How Is Inflation Calculated?

The BLS and the Bureau of Economic Analysis (BEA) both track inflation, and use similar methods and formulas. But because the data they use comes from different sources, their results aren’t the same.

•   The BLS calculates Consumer Price Index (CPI) inflation by tracking what Americans are actually buying. The government uses the CPI to make inflation-related adjustments to certain federal benefits, such as Social Security.

•   The BEA calculates Personal Consumption Expenditure (PCE) inflation using information reported by the companies that sell goods and services instead of the consumers who purchase them. The Federal Reserve focuses more on PCE inflation, but also considers other economic data when setting monetary policy.

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How Inflation Impacts You

High inflation can have an immediate impact on your budgeting and spending, and no one likes that much. But your feelings about whether inflation is good or bad may depend on where you are in life and how your overall finances are affected.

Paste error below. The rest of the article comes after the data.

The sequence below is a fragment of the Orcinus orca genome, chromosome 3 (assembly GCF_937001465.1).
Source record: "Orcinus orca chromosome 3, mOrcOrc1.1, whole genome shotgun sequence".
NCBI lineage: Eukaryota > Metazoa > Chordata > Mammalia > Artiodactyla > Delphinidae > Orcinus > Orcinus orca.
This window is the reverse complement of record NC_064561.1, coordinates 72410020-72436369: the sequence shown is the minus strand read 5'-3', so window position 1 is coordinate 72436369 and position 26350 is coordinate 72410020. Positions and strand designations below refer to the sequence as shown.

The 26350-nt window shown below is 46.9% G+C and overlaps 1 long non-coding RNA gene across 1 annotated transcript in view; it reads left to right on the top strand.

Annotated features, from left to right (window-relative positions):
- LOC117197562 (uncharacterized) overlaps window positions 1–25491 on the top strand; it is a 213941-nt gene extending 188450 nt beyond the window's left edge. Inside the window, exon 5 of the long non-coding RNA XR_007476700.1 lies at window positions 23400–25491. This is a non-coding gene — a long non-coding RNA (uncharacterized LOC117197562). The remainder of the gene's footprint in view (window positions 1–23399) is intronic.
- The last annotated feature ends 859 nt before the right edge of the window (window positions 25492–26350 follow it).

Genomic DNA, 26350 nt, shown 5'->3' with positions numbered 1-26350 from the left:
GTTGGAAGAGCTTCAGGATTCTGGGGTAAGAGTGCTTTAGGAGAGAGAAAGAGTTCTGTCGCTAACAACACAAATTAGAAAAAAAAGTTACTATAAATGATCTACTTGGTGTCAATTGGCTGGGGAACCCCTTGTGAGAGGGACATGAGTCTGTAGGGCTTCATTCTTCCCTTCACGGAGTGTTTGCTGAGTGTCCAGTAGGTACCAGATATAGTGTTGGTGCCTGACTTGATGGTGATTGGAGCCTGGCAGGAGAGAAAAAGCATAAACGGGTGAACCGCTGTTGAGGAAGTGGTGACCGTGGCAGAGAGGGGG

•   If you’re a first-time homebuyer, for example, higher prices and rising mortgage rates could be pushing your dream out of reach.

•   People with high credit card debt can be negatively affected by inflation. As the Federal Reserve continues to raise the federal funds rate in an effort to cool the economy, borrowers can expect the annual percentage rate (APR) on their revolving credit to increase.

•   Savers, on the other hand, may benefit as financial institutions slowly begin offering a higher annual percentage yield (APY) on savings accounts, money market accounts, and certificates of deposit.

•   That may sound like especially good news to risk-averse retirees looking for a safe investment. But retirees on a fixed income are typically among the first to feel the painful squeeze of inflation.

•   So are small business owners, who often have to deal with higher costs for goods and services, employees who want cost-of-living increases, and customers who aren’t happy when their prices go up to cover those expenses.